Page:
Inexpensive Sustainable Swaps to Try Today

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So you want to start pursuing sustainable living but you are overwhelmed because you feel like you need to throw out everything in your home and start completely from scratch. Did you know the most sustainable thing you can often do is to use what you already have? Throwing out all of your clothes that aren’t made of sustainable fibers… ditching every single one of your plastic products all at once… throwing away full bottles of personal-care products–that is a tremendous waste. Now, I understand the desire to get toxic chemicals out of your home once you learn about the harmful effects; however, I personally don’t recommend throwing everything away and starting from scratch. For one, who can afford to do that!? Certainly not me. 

I’m Still Learning

Although I write a lot about sustainability on this blog, I still have a lot to learn. If you walked into my home right now, you would see that not every product we use or piece of clothing we own was made sustainably. But, we have made a lot of changes and will continue to make changes over time to fill our home with less-toxic, less-wasteful products. Here are some simple swaps that you can make today to get started!


Photo by Monstera on

I used to buy an individual cleaning solution for every different job in the house. A cleaner for the kitchen counters. One for the table. One for the shower. One for the floor. I still have a few specialized cleaning products that I’m working through, but I love to use vinegar and this Multi-Purpose Cleaning Concentrate for the majority of cleaning tasks in our home! I absolutely love this cleaner because you just mix a capful of the solution with water in a glass bottle and it lasts forever! It also smells like spicy clove and sweet cinnamon with a hint of lemon and leaves the whole house smelling like Christmas!


Because we haven’t had a pantry in our last two houses, we decided to purchase a variety of canning jars for our dried goods and glass jars for our spices. You can buy food in bulk and store it in jars similar to these. It’s beautiful, functional, and a safer alternative to your food sitting in plastic for weeks and weeks. 


Once I learned about how much goes into sewing a garment and the unfair labor practices within much of the fashion industry, I became much more intentional with my shopping habits. A goal of mine was to try and only make my clothes or purchase clothing for myself secondhand or sustainable brands this year. Sustainable brands are often much more expensive because they have a limited number of employees and use high-quality, ethically sourced materials. I have a few capsule-wardrobe clothing pieces from ethical brands and I wear them multiple times a week and they are still in pristine condition! (Shop my favorites here!) I enjoy buying secondhand from thrift stores, Poshmark, and secondhand clothing shops like O My Clementine (belt) or Trendy Thrifts (shorts). I have also been trying to learn how to better care for the clothes that I have instead of just throwing them in on the heaviest wash setting and drying them on the highest heat.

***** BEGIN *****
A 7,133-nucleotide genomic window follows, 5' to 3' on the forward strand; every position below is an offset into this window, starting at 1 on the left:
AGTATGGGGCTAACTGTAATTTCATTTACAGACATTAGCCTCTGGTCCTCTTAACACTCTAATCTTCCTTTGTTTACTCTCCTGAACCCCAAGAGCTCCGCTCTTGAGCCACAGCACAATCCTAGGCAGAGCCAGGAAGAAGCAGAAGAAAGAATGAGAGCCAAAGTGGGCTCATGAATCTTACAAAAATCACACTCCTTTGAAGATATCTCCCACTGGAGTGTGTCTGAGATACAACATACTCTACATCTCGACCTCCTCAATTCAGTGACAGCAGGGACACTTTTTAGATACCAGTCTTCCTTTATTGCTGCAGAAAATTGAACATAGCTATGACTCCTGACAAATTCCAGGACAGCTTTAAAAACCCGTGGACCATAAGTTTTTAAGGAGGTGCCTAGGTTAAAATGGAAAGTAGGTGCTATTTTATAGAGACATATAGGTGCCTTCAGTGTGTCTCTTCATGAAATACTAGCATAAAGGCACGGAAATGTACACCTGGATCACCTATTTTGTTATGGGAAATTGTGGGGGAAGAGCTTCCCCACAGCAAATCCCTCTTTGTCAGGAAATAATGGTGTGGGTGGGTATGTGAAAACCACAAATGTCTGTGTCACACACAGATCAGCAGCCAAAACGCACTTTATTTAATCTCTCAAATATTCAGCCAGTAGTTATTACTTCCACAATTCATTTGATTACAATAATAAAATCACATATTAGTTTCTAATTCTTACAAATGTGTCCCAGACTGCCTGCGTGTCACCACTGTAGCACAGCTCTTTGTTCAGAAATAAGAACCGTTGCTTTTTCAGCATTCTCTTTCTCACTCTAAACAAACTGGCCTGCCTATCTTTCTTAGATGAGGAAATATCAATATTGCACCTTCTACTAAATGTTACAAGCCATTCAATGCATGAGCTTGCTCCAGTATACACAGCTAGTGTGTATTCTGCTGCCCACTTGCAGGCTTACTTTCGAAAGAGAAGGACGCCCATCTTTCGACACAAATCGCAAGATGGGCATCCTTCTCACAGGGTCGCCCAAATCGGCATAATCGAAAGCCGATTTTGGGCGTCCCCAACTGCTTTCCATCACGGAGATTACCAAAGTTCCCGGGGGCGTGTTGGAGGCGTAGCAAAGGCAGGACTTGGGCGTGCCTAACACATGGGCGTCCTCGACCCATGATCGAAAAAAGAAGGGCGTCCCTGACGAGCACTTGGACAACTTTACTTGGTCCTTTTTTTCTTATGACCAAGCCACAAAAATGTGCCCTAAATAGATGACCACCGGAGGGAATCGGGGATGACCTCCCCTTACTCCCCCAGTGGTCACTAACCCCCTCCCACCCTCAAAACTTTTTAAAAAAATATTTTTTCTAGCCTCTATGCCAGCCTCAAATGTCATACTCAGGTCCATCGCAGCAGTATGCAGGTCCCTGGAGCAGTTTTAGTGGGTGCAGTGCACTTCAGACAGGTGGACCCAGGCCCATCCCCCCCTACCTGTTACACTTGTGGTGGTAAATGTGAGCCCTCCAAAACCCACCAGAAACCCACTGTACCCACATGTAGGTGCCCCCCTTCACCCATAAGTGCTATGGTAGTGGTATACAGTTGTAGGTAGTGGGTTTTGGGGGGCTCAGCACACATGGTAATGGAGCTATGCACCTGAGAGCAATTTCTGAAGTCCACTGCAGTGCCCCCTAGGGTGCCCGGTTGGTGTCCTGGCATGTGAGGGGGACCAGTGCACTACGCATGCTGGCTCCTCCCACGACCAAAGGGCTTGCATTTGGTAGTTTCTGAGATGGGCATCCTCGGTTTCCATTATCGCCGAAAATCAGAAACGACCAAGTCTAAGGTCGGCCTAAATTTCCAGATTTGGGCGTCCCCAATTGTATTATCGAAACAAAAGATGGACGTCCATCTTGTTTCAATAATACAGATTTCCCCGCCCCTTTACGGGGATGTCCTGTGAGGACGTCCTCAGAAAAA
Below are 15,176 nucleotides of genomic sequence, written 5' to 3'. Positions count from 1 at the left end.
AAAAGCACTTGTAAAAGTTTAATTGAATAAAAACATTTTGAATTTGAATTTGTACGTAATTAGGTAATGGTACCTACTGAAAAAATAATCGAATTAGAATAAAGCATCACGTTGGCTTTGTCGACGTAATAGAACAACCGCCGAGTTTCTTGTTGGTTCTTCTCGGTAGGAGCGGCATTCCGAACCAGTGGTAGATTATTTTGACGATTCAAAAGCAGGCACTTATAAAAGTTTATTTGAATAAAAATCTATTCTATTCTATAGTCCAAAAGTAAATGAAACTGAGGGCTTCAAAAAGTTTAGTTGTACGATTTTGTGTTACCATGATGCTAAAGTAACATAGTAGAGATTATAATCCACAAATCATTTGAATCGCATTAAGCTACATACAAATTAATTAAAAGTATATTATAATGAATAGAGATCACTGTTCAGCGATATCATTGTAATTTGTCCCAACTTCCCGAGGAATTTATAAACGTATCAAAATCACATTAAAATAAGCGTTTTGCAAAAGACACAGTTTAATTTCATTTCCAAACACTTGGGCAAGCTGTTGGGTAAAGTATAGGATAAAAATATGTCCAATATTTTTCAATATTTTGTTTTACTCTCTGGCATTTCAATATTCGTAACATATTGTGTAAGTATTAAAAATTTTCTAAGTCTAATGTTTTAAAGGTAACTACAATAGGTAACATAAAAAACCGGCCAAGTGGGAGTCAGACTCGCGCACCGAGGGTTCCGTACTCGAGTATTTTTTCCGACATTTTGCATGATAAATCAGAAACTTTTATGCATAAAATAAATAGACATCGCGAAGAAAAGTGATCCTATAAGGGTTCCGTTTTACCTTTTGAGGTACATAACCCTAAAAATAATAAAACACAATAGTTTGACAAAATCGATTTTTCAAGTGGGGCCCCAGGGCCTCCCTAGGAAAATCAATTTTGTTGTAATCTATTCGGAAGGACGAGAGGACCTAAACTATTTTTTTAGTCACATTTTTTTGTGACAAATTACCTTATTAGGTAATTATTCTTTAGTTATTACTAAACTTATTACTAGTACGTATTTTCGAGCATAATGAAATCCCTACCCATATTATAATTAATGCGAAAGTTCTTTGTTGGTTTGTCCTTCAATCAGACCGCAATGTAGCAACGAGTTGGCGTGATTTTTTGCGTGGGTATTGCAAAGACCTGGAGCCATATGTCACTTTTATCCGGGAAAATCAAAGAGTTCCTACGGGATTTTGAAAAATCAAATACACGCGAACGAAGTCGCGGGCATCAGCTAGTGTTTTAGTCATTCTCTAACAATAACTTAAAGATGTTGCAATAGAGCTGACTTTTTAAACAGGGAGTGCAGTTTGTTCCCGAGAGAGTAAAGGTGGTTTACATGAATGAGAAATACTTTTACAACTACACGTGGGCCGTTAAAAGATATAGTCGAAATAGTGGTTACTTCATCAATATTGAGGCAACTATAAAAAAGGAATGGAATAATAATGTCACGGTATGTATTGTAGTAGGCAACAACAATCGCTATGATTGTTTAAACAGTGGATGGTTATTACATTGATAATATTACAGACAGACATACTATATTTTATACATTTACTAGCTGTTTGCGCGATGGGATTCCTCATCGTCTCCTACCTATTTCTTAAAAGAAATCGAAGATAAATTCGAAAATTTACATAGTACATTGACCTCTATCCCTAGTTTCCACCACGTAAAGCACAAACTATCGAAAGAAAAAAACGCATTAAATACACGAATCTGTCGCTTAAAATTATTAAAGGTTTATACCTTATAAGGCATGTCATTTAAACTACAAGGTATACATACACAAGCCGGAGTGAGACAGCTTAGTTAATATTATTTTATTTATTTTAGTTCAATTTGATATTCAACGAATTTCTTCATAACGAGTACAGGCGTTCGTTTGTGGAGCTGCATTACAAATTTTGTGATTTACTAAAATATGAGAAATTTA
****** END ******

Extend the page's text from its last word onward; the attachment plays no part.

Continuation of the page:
If you are looking for a new bed frame, dresser, or vanity, consider buying secondhand. Almost every major piece of furniture in our home was bought used. Sure, there are scruffs and scratches but these pieces each have such a story. The table that belonged to my great-great grandmother who helped set up my parents. The beautiful glass cabinet that belonged to my aunt. The cedar chest that holds my son’s toys I bought from a man at a garage sale, who said it used to be filled with his childhood toys. The vintage floral prints bought from a vendor in London, sifted through at Goodwill, and found hanging on the wall at an estate sale in Little Rock. The early 1900s daybed that our dog Sebastian now deems as his own. I love the stories that these old, wooden pieces hold, and I hope to pass them along to someone someday who will continue their story. 


Photo by kinkate on

There are so many alternatives on the market for more natural makeup, hair products, skin care. I don’t really feel very entitled to share on this topic because my beauty routine is very low maintenance, but for the days that I do wear makeup, I switched to Burt’s Bees. Their makeup is cruelty free and focused on creating less waste and products and packaging that are not damaging to the environment. I also use an activated-charcoal face bar, apple-cider vinegar for toner, and coconut oil for moisturizer. 


Photo by Peter Fazekas on

Dryer sheets contain so many toxic chemicals, but I do understand the allure because they leave your clothes feeling soft and smelling fresh! An easy and inexpensive swap are wool dryer balls dotted with a few drops of lavender essential oil! An even more sustainable swap is installing a clothesline in your yard if you have one, or using a foldable-drying rack outside during the warmer months. We are planning on installing an outdoor clothesline soon and will update you all on the process!

My Sustainable-Home Goals

Moving forward, I hope to make more simple swaps with toothbrushes, razors, and period products, as well as switching to cloth napkins, composting, and growing our own produce. We are far from perfect on our sustainability journey, but we hope to model a growth mindset for our son in this regard. We want to teach him to care for what he owns and thoughtfully consider before choosing to consume.

What are some simple sustainable swaps that you have tried? Let me know in the comments below, so I can add them to my list to try out soon!

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